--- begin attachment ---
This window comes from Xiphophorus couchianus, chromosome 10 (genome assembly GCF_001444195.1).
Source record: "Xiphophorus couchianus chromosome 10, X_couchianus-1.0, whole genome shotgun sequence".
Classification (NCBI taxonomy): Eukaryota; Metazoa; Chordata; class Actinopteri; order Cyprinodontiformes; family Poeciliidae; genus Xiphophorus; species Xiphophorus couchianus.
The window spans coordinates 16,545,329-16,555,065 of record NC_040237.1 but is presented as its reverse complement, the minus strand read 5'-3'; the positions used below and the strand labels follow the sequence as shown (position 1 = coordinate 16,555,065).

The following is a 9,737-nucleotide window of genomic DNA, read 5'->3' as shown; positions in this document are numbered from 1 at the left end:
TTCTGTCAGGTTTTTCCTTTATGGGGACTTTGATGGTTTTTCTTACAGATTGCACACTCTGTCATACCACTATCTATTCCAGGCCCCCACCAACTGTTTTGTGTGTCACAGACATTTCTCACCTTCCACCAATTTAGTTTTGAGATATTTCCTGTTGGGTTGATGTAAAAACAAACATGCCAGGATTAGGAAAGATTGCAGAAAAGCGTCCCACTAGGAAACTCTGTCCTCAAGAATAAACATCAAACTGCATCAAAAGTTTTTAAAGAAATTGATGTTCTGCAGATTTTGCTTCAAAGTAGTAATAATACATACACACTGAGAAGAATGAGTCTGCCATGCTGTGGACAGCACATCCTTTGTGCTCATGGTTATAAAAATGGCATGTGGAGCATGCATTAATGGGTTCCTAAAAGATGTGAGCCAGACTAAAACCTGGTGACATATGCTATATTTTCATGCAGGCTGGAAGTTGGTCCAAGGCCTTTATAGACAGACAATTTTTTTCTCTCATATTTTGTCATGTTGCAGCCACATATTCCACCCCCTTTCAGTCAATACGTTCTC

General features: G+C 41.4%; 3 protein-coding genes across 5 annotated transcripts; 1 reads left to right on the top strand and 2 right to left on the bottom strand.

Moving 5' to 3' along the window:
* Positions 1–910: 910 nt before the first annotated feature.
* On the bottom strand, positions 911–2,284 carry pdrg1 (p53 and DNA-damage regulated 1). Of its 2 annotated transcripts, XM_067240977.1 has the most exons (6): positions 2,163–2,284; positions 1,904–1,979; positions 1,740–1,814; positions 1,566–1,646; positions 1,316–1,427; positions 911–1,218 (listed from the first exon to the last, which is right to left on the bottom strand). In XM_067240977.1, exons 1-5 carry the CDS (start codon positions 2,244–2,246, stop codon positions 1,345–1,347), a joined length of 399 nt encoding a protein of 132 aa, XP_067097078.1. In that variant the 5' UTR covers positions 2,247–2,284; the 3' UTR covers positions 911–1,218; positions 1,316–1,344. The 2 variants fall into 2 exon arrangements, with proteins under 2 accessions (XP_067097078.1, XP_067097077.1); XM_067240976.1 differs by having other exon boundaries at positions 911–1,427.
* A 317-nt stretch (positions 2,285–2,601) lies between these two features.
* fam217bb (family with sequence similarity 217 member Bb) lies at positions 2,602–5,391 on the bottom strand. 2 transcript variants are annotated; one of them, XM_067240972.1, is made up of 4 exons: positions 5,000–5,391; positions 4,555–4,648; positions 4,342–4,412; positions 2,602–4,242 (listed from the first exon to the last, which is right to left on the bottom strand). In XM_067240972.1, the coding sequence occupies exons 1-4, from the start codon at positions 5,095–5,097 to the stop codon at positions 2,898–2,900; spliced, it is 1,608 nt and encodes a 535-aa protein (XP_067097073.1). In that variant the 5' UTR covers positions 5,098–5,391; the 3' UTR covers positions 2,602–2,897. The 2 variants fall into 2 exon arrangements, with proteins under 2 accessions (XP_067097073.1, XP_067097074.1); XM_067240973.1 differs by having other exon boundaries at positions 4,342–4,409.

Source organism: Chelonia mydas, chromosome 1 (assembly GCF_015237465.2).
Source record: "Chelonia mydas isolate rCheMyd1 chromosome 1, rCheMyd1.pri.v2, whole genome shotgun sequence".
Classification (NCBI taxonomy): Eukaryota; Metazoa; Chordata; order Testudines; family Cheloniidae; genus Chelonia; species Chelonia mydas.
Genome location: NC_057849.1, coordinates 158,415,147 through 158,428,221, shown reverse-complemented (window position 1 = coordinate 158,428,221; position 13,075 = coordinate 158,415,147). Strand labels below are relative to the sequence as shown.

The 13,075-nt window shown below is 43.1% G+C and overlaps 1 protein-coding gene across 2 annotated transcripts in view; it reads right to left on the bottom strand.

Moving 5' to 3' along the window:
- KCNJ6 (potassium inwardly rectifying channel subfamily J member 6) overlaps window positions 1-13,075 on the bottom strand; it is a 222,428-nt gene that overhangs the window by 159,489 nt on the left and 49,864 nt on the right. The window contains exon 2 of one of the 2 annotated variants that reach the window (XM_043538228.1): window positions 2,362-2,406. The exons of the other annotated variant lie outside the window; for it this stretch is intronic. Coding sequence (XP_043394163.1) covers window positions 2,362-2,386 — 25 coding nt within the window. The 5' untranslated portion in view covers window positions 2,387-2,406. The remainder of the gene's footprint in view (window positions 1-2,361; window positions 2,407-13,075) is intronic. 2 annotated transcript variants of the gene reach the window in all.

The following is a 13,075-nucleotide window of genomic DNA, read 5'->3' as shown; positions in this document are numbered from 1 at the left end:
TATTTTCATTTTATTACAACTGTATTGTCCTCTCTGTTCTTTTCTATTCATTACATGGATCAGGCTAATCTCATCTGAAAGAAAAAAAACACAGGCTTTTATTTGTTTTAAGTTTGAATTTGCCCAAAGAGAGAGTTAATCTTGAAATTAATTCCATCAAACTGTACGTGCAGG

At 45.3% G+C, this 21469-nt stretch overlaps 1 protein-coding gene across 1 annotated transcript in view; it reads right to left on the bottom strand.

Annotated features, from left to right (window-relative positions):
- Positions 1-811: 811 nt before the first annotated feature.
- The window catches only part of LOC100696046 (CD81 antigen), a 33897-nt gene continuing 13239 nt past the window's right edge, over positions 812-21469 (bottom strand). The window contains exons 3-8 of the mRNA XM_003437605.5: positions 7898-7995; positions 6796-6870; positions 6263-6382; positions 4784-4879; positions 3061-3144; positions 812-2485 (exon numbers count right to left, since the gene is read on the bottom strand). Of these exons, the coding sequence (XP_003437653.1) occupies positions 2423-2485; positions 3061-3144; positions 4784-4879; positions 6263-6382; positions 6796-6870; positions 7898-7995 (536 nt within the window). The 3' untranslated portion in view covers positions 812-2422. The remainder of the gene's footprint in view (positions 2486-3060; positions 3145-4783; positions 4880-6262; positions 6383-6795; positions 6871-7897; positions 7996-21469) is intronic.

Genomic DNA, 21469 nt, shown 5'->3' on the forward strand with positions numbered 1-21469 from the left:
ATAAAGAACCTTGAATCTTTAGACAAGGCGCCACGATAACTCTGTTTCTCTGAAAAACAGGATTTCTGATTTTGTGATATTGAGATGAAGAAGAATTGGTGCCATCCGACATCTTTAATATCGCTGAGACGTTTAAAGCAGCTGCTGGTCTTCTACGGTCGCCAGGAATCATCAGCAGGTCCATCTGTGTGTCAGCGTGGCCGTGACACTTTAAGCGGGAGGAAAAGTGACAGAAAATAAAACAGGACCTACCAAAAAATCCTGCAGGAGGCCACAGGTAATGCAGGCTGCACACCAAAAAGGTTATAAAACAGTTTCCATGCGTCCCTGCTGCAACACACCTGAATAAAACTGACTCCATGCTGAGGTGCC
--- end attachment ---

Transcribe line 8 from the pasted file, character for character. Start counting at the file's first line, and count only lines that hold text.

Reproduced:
Moving 5' to 3' along the window: